by Eduardo Galeano
Nation Books, 2010, 391 pgs. ISBN 978-1-568-58612-0. $16.95 paper.
It’seasy to chronicle the history of the world if you can take volumes to tell the story and make sure it is told from the point of view of the victorious. Galeano has taken the more difficult path in this endeavor. He chooses to relate history in small bites that often depict the perspective of the downtrodden and vanquished.
Mirrors: Stories of Almost Everyone picks up where Galeano’s previous effort, Memory of Fire, took the reader. In Memory of Fire, Galeano retold the history of North America by relating 500 stories about its past. This time, the author chooses 600 stories to encompass the history of the entire world. But the succinct and powerful style of this storyteller is not diluted by expanding the geography. These poignant vignettes weave staple facts with personal human stories that punctuate many of the most significant moments in the history of the world.
An inescapable theme in this book is that the playing field throughout history has never been level. Powerful interests have always directed the fate and future of what is called the “unseen, unheard, forgotten” and powerless of the world. Galeano illustrates that idea by coupling related themes, including reflections on the 20,000 workers who built the Taj Mahal over 20 years with the Black slaves who built the White House. He mixes real-life experiences with those of the gods as he effortlessly moves from fact to fable to make his larger points. He draws readers into his story of Odin, the Viking god of war who launched his magic lance to wage war from afar and reminds us that Odin’s lance was a precursor of remote controlled missiles.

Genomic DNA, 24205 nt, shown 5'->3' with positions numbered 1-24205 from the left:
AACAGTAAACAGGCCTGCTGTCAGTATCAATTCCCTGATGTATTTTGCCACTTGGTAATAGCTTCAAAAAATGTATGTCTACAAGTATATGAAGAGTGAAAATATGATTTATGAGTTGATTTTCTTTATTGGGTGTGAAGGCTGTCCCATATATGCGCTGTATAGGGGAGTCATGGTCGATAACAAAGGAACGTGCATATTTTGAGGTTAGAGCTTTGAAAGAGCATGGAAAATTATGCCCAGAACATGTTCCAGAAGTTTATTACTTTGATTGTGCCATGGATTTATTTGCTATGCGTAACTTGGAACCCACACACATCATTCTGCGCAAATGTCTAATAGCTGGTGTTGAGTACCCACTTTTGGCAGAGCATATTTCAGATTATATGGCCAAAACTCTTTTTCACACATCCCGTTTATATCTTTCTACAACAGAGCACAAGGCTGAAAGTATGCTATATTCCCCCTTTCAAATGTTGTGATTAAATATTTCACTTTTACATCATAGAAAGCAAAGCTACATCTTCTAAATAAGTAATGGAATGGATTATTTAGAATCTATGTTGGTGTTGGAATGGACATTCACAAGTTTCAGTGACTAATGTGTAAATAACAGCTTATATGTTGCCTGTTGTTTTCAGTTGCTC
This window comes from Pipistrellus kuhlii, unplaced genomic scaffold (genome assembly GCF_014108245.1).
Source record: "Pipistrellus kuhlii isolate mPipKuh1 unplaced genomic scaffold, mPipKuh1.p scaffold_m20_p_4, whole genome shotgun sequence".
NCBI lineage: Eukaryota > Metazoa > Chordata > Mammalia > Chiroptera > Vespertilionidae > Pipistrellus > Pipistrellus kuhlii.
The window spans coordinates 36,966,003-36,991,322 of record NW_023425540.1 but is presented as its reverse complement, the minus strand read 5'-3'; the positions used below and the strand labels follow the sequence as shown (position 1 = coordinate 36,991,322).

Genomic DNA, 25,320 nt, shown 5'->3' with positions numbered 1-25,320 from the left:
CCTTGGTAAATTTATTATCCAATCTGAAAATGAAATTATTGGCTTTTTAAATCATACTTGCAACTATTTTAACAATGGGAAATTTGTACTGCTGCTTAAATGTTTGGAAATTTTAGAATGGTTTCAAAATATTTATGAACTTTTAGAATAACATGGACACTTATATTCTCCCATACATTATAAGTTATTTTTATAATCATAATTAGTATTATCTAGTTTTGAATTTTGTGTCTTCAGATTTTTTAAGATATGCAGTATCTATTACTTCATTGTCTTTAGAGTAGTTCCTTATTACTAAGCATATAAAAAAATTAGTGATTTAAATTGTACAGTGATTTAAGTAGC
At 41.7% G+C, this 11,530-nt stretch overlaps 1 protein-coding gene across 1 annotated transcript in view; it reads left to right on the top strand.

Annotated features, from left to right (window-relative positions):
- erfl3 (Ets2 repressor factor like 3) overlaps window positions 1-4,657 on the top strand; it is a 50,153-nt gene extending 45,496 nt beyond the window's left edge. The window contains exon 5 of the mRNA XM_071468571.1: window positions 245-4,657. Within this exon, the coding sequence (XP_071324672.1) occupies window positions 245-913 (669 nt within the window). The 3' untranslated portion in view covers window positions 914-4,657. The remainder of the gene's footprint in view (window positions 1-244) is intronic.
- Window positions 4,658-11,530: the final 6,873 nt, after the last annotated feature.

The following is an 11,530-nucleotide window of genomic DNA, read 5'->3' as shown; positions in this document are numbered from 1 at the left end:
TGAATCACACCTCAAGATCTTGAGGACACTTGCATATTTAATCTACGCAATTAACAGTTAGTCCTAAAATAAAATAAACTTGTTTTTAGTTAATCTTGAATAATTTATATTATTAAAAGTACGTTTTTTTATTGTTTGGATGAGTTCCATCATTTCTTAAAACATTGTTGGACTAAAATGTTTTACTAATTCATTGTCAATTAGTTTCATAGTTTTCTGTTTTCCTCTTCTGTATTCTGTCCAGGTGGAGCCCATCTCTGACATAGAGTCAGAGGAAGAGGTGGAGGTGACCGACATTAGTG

Galeano is not afraid to use humor to make a larger, more sobering point that the cultures of the world are not so different as they share a collective humanity. The ride through time is not chronological. Galeano moves back and forth through the ages to illustrate how alike our human life experiences have been from the beginning of man’s recorded history. He parallels stories of Egypt’s Osiris and Isis and the Bible’s Adam and Eve.
In an interview, Galeano summarized what he had in mind when he compiled these stories. “I wanted to write a book without borders, unbounded by time or place, and that is why, from the outset, writing Mirrors was an adventure in freedom.” And what an adventure he has created!